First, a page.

Thursday, December 22, 2011

The Window of Security

It's not very open (or closed?)
Credit: bryanens.wordpress.com
In a recent conversation, I described my thought process about a previous employer as 6 month windows (kind of like a Friedman Unit), where the question would always be "Will the company make it to the summer?" or "Will the company make it until Christmas?" I said that, by comparison, I now feel like the window has lengthened by 18 months. I mentioned that I really couldn't imagine that window getting any wider, even if I were to work for a much-larger and/or prominent employer.

As I thought more about this, of course, my thoughts turned to tenure-track professors. By comparison, tenure seems like an infinite window. Even then, it's worth recognizing that funding situations change; nobody can predict the funding picture in 10 years for even the most august state-funded universities. 

By comparison, my father has worked for the same private company for over 30 years. I simply cannot imagine the concept of near-lifetime employment. It's my assumption that this option is closed to most chemists of my generation. 

Best wishes to all of us. 

7 comments:

  1. Merry Christmas and a Happy New Year, CJ!!!

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  2. Because of this every narrowing window of security, there will be a smaller and smaller pool of chemists to worry about it. Why should anyone go to grad school, then post-doc for this?
    I spend more time working on my resume than my projects! I have no choice. I love science, but apparently corporate America doesn't. Eventually there will be no more scientists for the MBSs, lawyers, and bean counters to squeeze. While I look forward to that day, I know that rebuilding what we are currently losing will be damn near impossible. We are soon to become the next has-been, just like Great Britain.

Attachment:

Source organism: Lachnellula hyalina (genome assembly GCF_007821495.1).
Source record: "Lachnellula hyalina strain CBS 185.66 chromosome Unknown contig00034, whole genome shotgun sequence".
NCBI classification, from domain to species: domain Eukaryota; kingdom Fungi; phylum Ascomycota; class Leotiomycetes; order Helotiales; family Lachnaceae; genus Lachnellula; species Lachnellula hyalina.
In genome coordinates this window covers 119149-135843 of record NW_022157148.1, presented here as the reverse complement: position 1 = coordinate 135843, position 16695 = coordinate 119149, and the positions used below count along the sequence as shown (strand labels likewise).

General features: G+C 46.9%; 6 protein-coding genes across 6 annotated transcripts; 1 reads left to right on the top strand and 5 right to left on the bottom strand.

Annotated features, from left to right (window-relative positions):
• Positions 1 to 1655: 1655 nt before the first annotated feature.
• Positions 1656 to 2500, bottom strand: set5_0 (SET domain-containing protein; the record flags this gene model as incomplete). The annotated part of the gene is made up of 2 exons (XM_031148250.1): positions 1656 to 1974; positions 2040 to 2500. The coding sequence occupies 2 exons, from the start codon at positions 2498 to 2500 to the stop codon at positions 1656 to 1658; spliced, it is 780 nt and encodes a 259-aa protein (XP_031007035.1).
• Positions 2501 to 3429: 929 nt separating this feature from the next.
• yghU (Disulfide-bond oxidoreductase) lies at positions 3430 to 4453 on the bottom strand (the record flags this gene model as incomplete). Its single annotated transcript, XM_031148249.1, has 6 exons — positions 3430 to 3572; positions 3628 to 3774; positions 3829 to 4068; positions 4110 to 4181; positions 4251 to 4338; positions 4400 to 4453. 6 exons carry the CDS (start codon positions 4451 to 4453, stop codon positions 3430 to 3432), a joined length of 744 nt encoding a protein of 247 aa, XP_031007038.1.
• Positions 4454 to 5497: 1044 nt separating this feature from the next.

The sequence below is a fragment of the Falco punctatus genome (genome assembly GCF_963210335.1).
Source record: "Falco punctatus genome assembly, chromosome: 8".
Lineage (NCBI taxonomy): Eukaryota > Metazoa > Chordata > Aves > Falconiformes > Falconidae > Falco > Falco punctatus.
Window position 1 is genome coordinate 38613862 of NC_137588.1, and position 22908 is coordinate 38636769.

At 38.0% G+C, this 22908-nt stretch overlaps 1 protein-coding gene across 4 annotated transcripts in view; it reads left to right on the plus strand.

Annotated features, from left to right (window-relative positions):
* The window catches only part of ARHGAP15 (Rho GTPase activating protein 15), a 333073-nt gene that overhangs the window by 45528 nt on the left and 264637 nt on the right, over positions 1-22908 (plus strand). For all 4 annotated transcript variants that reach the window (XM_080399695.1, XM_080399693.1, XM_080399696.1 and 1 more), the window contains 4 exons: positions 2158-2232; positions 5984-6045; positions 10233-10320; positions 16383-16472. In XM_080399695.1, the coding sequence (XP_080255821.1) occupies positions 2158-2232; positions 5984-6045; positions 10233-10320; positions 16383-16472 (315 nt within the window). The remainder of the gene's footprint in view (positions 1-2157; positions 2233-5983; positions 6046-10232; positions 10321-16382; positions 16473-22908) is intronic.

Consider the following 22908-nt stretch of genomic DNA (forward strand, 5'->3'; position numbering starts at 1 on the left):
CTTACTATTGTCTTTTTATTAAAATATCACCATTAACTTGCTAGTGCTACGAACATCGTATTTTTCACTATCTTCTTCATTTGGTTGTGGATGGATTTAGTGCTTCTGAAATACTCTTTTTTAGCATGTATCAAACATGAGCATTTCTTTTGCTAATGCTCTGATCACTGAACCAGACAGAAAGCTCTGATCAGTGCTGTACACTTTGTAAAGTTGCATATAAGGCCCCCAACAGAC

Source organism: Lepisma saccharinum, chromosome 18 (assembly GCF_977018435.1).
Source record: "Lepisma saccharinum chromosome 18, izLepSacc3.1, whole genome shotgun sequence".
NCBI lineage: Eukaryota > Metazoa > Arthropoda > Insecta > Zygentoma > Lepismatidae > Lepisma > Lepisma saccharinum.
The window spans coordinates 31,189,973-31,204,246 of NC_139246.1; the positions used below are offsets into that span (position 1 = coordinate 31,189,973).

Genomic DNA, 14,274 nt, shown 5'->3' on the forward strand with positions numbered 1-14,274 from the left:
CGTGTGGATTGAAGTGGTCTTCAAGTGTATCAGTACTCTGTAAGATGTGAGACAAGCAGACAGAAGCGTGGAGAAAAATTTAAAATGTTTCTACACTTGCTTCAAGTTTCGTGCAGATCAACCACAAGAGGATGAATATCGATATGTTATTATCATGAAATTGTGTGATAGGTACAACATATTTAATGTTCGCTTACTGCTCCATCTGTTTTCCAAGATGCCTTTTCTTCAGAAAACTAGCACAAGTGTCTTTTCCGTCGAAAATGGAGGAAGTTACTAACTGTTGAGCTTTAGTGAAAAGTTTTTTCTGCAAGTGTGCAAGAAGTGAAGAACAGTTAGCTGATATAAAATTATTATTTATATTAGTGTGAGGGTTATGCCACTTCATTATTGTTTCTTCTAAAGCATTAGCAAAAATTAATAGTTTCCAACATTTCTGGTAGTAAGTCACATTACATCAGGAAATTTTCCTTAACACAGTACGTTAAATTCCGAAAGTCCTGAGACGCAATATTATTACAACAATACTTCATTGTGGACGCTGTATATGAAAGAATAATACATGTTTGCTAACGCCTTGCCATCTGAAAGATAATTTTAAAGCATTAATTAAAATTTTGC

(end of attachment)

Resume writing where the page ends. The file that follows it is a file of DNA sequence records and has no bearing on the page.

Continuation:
Good luck to all of us is a nice saying, but luck is not a planning tool. We all need another plan in order to survive...

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  3. "Why should anyone go to grad school, then post-doc for this?"

    A valid point, but the reality people still are spending 4+ years in grad school followed by 2+ years as a PDF and will continue to do so. The current view of job insecurity has maybe gotten worse in the past decade, but I'm not sure meaningfully so, and I don't this it has (or will) correlate with advanced chemical study participation. The history industry has been weak for ages, and yet people still take degrees in it.....

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  4. Security of tenure used to be a feature of the professions. Chemists have now rejoined the proletariat.

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  5. I have been at my company for 12 years.

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  6. A7:08: If you care to share that plan, I'm all ears. E-mail is in the upper left hand corner.

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  7. @Anon7:08, @boooya: Some of us will always take chemistry degrees no matter how bad the economy is. I just really find it fascinating, so I think I'd do it no matter what.

    Merry Christmas and Happy Hanukkah to all! May your break (if you get one!) be peaceful and restful.

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